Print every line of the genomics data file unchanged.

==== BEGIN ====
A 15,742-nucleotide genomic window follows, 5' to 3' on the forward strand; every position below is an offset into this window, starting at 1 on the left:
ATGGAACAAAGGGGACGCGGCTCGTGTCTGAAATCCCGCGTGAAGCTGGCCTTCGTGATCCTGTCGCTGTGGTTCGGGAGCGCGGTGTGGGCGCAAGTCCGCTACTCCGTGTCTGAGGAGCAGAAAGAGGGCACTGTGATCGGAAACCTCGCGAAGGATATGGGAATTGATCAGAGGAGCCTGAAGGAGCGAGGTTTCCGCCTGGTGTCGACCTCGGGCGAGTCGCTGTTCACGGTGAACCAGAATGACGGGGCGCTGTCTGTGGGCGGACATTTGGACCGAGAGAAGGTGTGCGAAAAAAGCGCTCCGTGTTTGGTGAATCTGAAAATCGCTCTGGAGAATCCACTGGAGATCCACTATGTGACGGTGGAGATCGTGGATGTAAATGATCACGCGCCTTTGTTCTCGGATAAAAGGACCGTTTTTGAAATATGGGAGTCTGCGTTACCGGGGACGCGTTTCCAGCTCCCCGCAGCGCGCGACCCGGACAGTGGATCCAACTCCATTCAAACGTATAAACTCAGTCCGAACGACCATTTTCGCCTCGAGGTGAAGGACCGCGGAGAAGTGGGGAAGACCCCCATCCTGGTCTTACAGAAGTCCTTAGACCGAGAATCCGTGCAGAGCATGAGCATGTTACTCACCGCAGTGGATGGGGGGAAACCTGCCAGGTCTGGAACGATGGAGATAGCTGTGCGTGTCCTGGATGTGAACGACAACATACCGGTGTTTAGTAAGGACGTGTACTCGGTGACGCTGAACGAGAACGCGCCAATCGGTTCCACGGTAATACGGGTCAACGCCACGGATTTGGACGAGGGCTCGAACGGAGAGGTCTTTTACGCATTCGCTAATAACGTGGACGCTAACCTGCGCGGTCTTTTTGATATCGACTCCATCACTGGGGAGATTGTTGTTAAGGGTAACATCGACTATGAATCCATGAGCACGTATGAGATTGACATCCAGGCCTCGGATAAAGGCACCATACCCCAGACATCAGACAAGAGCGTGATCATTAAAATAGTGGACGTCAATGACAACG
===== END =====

A 15,742-nucleotide genomic window follows, 5' to 3' on the forward strand; every position below is an offset into this window, starting at 1 on the left:
ATGGAACAAAGGGGACGCGGCTCGTGTCTGAAATCCCGCGTGAAGCTGGCCTTCGTGATCCTGTCGCTGTGGTTCGGGAGCGCGGTGTGGGCGCAAGTCCGCTACTCCGTGTCTGAGGAGCAGAAAGAGGGCACTGTGATCGGAAACCTCGCGAAGGATATGGGAATTGATCAGAGGAGCCTGAAGGAGCGAGGTTTCCGCCTGGTGTCGACCTCGGGCGAGTCGCTGTTCACGGTGAACCAGAATGACGGGGCGCTGTCTGTGGGCGGACATTTGGACCGAGAGAAGGTGTGCGAAAAAAGCGCTCCGTGTTTGGTGAATCTGAAAATCGCTCTGGAGAATCCACTGGAGATCCACTATGTGACGGTGGAGATCGTGGATGTAAATGATCACGCGCCTTTGTTCTCGGATAAAAGGACCGTTTTTGAAATATGGGAGTCTGCGTTACCGGGGACGCGTTTCCAGCTCCCCGCAGCGCGCGACCCGGACAGTGGATCCAACTCCATTCAAACGTATAAACTCAGTCCGAACGACCATTTTCGCCTCGAGGTGAAGGACCGCGGAGAAGTGGGGAAGACCCCCATCCTGGTCTTACAGAAGTCCTTAGACCGAGAATCCGTGCAGAGCATGAGCATGTTACTCACCGCAGTGGATGGGGGGAAACCTGCCAGGTCTGGAACGATGGAGATAGCTGTGCGTGTCCTGGATGTGAACGACAACATACCGGTGTTTAGTAAGGACGTGTACTCGGTGACGCTGAACGAGAACGCGCCAATCGGTTCCACGGTAATACGGGTCAACGCCACGGATTTGGACGAGGGCTCGAACGGAGAGGTCTTTTACGCATTCGCTAATAACGTGGACGCTAACCTGCGCGGTCTTTTTGATATCGACTCCATCACTGGGGAGATTGTTGTTAAGGGTAACATCGACTATGAATCCATGAGCACGTATGAGATTGACATCCAGGCCTCGGATAAAGGCACCATACCCCAGACATCAGACAAGAGCGTGATCATTAAAATAGTGGACGTCAATGACAACG